We’re big fans of the new, improved Axl Rose – the likeable, charismatic guy who turns up onstage on time and holds his hands up when he turns in a sub-par performance.
But part of us misses the old Axl – the perma-bandana’d fist-swinging, shit-talking wildcat who shot first and asked questions later.
It’s that Axl who appeared in a now-legendary BBC documentary on heavy metal that aired way back in 1989. The doc, which was broadcast as part of a special night of programming dedicated to metal, featured interviews with the likes of Ozzy Osbourne, Jimmy Page, Metallica drummer Lars Ulrich and Iron Maiden's Bruce Dickinson, who is filmed showing off his fencing skills.
There’s none of that sort of behaviour from Axl. Filmed in a Portacabin backstage at the previous year’s Monster Of Rock festival at Donington Park, just as Guns N’ Roses’ career trajectory was rocketing upwards, he was quizzed by an off-screen interviewer about some of the more established bands they were sharing the bill with – namely Kiss and Iron Maiden.
“I liked Kiss in their early days,” he replies. “I think the only thing we have in common with Kiss now is that they like to make money and they like girls… but basically their music is second fiddle to their other desires. Our music comes first.”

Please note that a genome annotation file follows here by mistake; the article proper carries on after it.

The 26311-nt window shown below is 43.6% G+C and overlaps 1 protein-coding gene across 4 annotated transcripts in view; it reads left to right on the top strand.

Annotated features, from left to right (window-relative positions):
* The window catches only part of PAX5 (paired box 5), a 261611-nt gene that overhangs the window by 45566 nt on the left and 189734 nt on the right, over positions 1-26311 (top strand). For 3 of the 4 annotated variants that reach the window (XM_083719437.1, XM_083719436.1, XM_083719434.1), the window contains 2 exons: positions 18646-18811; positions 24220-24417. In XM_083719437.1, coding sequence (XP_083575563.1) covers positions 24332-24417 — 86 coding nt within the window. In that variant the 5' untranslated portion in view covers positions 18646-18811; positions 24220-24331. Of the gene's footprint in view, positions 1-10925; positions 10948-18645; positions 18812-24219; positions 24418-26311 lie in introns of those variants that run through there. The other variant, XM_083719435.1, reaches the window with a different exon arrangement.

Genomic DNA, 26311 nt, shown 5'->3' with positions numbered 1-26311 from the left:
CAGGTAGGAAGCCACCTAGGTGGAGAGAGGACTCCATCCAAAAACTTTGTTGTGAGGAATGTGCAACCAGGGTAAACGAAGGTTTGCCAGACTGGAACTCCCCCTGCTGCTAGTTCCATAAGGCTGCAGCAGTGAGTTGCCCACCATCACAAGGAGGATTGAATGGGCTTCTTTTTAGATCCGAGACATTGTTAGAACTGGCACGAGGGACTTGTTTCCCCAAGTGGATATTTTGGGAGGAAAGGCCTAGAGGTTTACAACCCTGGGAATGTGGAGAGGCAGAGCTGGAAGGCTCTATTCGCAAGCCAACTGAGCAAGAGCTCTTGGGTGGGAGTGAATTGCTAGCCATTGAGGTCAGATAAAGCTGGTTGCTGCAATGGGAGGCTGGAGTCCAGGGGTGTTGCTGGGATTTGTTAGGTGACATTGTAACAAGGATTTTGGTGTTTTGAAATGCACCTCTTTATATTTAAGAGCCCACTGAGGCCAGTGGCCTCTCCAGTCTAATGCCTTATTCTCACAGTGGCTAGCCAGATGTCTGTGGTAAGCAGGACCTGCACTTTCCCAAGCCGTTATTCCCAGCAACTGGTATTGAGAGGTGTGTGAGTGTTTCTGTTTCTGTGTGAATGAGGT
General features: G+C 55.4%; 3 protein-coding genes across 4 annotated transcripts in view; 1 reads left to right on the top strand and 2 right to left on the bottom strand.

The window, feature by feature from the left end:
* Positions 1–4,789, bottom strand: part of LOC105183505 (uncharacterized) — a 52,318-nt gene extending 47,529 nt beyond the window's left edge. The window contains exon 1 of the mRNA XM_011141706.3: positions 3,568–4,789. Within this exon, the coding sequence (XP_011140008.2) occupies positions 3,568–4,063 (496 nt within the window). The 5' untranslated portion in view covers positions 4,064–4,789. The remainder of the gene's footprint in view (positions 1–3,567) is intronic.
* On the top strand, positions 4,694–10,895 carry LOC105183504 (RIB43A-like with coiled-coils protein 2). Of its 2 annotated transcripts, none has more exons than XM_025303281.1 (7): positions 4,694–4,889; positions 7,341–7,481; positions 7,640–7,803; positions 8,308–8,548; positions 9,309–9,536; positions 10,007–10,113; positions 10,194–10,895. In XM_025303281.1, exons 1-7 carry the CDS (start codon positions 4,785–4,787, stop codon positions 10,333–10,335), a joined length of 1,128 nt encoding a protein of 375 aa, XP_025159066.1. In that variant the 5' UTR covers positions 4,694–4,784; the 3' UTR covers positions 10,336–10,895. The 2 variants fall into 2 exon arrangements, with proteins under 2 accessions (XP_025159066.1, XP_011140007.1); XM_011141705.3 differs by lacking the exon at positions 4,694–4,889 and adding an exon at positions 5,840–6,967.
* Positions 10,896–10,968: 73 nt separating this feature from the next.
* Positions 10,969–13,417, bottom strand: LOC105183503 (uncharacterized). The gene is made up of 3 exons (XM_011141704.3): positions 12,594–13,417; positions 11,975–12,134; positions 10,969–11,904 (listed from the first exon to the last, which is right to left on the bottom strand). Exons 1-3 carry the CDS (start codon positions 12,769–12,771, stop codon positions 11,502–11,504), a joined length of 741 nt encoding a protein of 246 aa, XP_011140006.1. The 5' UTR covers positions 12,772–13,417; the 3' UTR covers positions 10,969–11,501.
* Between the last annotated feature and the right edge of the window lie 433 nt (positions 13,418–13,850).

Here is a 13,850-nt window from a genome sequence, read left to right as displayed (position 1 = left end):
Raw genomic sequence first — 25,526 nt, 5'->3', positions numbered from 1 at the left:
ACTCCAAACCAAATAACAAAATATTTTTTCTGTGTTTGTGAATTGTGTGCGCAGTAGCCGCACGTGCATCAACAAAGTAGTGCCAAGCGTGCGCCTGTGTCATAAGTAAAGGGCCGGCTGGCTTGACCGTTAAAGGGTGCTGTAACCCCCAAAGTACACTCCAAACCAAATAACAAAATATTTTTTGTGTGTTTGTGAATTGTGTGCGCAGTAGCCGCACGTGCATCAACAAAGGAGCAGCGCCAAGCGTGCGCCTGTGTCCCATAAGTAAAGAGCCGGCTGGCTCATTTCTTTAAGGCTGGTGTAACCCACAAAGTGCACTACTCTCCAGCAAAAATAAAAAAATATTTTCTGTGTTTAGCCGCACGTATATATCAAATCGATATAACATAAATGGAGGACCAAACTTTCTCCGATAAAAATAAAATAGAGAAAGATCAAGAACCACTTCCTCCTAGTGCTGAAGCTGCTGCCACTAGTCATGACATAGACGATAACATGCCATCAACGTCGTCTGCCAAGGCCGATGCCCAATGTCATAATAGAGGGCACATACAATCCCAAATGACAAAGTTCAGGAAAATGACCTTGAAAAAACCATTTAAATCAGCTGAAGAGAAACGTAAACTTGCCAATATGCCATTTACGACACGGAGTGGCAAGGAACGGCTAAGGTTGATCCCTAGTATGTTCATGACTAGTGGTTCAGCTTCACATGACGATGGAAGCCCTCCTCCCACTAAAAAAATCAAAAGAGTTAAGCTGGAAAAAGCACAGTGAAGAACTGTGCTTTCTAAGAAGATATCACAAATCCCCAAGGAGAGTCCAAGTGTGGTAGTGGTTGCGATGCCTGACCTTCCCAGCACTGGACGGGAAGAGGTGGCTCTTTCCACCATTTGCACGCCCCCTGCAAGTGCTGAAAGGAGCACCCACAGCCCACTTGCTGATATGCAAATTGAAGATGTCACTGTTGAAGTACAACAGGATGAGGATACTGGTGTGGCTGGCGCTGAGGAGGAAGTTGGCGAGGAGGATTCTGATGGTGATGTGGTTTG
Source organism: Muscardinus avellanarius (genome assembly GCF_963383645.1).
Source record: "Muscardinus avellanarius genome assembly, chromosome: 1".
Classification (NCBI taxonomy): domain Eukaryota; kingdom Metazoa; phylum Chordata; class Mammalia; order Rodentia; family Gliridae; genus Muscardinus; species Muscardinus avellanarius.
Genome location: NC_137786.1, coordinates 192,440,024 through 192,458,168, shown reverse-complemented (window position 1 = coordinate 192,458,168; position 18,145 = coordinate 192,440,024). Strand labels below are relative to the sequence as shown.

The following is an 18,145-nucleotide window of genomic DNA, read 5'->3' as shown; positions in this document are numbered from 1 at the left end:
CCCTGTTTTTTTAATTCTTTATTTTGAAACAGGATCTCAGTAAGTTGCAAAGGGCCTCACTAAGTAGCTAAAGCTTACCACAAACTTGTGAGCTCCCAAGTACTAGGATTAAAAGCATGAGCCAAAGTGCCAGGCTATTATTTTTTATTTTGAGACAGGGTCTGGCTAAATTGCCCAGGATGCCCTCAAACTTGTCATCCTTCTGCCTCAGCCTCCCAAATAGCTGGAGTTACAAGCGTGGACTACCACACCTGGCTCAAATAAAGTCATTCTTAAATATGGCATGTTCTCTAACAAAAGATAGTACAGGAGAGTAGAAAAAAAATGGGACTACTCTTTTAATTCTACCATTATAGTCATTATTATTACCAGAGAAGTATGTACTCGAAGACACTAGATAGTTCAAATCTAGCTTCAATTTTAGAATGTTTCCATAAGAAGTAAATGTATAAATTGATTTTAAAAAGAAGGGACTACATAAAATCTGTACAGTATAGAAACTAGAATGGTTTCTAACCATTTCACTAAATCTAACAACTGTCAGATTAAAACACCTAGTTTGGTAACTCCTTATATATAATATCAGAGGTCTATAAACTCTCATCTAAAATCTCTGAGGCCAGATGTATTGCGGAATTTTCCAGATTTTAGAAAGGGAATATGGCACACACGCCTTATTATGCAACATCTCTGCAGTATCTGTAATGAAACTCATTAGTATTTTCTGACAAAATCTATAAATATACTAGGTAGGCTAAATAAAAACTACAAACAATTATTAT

The singer reserves most of his snark for that year’s Monsters Of Rock headliners. Asked “Have you got anything in common with Iron Maiden?” a smirking Axl replies: “I hope not.”
“I mean, they’re nice guys,” he continues, “but it’s like political organisations… your band’s like a political thing. and your music or your album is kind of like your political stance.
“Theirs is completely different to ours, and I think theirs doesn’t have anything to do with rock ’n’ roll as far as I’m concerned.
“We’re a rock’n’roll band, and what they do is what they do: I don’t know what it is and I hope to never be like that.
“I hope it’s not catching,” he concludes, rubbing salt in the wound with a casual swig of his Coca Cola.
Where did the bad blood come from? Well, it probably originated with GN’R opening for Iron Maiden in Canada a couple of years earlier, when the LA band were reportedly unhappy at the fact they weren’t allowed to soundcheck.
Axl apparently didn’t endear himself to the headliners by mocking the French-speaking audiences, something which Maiden frontman Dickinson confirmed in a 2015 interview with Le Journal de Montréal.
“I should have come on-stage and given him a punch,” said Bruce. “How could he dare speak to my audience in that way? I always regretted not having done so.”
In Axl’s defence, he may have mellowed with age but his fondness for starting static has never really gone away. Except rather than aiming snark-bombs at other bands, these days he’s taking aim at Vladimir Putin. Say what you like about the man, but at least he’s consistent.
You can watch Axl’s highly amusing shit-talking from 4:05 onwards in the clip below.